Yum China Holdings (NYSE:YUMC) recently opened its first Taco Bell in China. The fast-food chain hopes to grow its international presence over the next few years, with China playing a key role in that expansion. The problem, though, is that Mexican-style food is not a hit outside of North America. Here is how management is trying to make it work.
An attempt to cross the border
Yum China, which was spun off from Yum! Brands (NYSE:YUM) late in 2016, owns the exclusive rights to the Yum portfolio of restaurant chains in China. The company inherited over 7,000 locations from its former parent last year and, at last count, had expanded to over 7,500. Roughly 90% of the locations are KFC or Pizza Hut, with Taco Bell and a handful of local Chinese fast-food names making up the rest.
Taco Bell, one of Yum! Brands' staples in the U.S., made its debut in Shanghai at the start of the year. The Taco Bell brand wants to grow its international restaurant count from roughly 300 now to 1,000 by 2022 and the new Shanghai location will be a key testing ground for the chain away from its home turf.
Mexican food is a North American favorite; even the cheap, non-authentic version does quite well with nearly 6,500 Taco Bells in the U.S. That story changes when you head overseas, though, as the company only has about 300 spread out across some 25 countries. Taco Bell says it tries to entice people into a Taco Bell by offering "unique products that will immediately appeal to the locals. These one-of-a-kind menu items incorporate forms and ingredients familiar to the culture which might cause you to be like ??? at first, but the people of that specific country will be like !!!"
Taco Bell made a stab at China before, operating under the moniker Taco Bell Grande. The stores closed up in 2008. The problem in China, as in other countries, is that Mexican food is largely an unknown cuisine there. Yum China thinks it has a few tricks, though, that could make this run at expansion different from previous ones.
One of the arguments in favor of separating Yum China into its own independent entity was that a China-only operation would be able to adapt to local trends and tastes. The company has spent considerable time adapting restaurant concepts, advertising, and menus to win over Chinese diners.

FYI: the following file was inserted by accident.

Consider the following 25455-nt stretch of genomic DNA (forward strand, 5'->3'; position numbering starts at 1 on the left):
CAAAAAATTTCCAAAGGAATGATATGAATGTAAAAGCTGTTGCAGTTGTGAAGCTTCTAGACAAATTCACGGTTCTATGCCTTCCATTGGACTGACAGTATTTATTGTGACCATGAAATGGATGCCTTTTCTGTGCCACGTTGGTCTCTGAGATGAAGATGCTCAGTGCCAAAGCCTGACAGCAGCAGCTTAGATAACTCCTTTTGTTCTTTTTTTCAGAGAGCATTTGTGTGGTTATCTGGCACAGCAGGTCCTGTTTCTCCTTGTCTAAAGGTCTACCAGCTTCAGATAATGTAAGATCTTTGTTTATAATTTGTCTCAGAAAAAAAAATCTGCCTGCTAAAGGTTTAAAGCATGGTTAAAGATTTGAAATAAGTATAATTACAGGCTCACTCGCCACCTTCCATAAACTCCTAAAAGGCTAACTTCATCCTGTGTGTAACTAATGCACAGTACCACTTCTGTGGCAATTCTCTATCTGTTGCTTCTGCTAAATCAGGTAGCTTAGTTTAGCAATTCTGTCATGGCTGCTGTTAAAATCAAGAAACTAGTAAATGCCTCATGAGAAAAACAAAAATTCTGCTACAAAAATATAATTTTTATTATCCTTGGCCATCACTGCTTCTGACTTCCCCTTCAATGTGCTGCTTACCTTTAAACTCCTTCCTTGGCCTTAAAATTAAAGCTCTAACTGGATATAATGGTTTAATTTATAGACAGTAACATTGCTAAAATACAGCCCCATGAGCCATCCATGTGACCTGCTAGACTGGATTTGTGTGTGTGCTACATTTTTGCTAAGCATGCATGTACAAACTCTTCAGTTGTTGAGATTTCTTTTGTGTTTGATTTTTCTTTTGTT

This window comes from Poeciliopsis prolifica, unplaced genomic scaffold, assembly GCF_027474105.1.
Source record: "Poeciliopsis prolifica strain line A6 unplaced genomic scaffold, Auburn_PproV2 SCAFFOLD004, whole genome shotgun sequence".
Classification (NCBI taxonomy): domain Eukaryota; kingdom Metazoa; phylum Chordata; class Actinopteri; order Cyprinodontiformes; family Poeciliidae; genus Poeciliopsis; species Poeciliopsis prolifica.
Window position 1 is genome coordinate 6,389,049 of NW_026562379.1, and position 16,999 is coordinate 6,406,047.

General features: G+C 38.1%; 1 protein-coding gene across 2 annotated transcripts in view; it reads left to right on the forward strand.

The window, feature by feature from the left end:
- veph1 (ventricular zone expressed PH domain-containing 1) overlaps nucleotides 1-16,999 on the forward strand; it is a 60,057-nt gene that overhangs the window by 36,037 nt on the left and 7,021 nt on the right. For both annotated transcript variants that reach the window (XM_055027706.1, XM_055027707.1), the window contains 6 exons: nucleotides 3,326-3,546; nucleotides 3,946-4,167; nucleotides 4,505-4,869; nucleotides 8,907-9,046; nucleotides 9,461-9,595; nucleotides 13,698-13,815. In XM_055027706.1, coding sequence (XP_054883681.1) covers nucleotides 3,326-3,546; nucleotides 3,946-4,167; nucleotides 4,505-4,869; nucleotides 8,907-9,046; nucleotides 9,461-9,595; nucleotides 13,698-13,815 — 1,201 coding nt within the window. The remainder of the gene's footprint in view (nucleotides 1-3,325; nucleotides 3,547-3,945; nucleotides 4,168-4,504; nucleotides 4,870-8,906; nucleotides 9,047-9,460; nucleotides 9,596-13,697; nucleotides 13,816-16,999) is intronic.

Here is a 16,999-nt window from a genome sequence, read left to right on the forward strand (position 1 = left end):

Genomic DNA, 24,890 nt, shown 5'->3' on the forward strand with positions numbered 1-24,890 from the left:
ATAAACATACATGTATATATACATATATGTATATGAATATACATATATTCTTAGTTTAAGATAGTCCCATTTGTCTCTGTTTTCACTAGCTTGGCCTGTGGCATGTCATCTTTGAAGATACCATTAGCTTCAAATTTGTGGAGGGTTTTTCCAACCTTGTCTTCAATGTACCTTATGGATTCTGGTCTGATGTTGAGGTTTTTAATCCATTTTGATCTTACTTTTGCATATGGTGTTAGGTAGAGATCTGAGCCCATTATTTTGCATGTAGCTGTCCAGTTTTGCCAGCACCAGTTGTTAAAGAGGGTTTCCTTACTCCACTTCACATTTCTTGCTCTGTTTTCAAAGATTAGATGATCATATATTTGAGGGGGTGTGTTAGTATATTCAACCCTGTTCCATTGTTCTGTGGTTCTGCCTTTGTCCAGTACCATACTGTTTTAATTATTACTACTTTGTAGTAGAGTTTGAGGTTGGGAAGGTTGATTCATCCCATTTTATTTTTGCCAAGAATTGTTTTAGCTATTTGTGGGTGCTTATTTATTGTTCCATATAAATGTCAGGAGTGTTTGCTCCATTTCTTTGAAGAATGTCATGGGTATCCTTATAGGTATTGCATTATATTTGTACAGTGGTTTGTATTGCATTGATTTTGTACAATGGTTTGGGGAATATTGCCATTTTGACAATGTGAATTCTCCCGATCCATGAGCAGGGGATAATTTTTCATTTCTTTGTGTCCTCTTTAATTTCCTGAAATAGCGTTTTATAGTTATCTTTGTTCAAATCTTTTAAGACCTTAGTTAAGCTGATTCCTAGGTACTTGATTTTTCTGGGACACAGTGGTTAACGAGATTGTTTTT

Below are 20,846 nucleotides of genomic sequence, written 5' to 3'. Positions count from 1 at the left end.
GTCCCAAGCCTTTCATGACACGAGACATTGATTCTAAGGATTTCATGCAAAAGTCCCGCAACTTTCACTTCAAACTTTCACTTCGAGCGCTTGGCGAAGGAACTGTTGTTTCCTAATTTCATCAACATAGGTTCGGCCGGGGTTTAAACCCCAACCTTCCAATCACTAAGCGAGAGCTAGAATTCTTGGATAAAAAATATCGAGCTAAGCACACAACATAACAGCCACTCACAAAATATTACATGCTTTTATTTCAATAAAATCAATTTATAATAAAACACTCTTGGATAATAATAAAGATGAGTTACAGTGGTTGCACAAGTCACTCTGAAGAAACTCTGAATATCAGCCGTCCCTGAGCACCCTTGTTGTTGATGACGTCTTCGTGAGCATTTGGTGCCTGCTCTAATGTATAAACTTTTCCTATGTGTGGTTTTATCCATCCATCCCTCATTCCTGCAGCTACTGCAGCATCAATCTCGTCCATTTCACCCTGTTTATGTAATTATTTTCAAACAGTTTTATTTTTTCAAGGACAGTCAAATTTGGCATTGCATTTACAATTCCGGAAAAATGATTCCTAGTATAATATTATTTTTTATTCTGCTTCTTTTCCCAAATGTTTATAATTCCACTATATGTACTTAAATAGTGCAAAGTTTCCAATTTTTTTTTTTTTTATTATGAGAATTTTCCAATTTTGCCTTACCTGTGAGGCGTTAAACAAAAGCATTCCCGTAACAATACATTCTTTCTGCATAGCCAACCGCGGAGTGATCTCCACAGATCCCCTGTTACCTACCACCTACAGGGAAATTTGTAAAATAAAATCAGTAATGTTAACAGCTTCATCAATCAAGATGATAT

Yum China thinks what it has learned from running KFC and Pizza Hut will translate into a successful Taco Bell relaunch into China. For starters, social media has been used to educate the public about the concept of and main ingredients in Mexican food. The first store was even designed with an open kitchen, allowing guests to see how their food is made and what is being put in it.
Management went a step further and designed a custom menu tailored to Chinese tastes. Items like the Volcano Chicken Burrito with sriracha hot sauce, a shrimp and avocado burrito, and shareable plates like spicy fried chicken. If that doesn't win any fans, maybe the alcohol will, another feature you won't find in your local Taco Bell.
Fast food comes under fire
It is worth noting, though, that there are some headwinds for Taco Bell. The U.S. isn't the only country showing concern over unhealthy eating. China's middle class is growing and with it their desire to eat out, but their tastes are changing. Much like here in America, eating out is becoming a health-conscious affair.
With that change in attitude, it is unfortunate for Taco Bell that Mexico has surpassed the U.S. as the world's most obese nation over the last few years. Not exactly a favorable news item if you're trying to introduce a new cuisine to the public.
Despite those potential hang-ups, Yum China says it is so far pleased with its Shanghai location's performance. The plan is to roll out a few more "Mexican" restaurants this year in other Chinese cities to test the waters.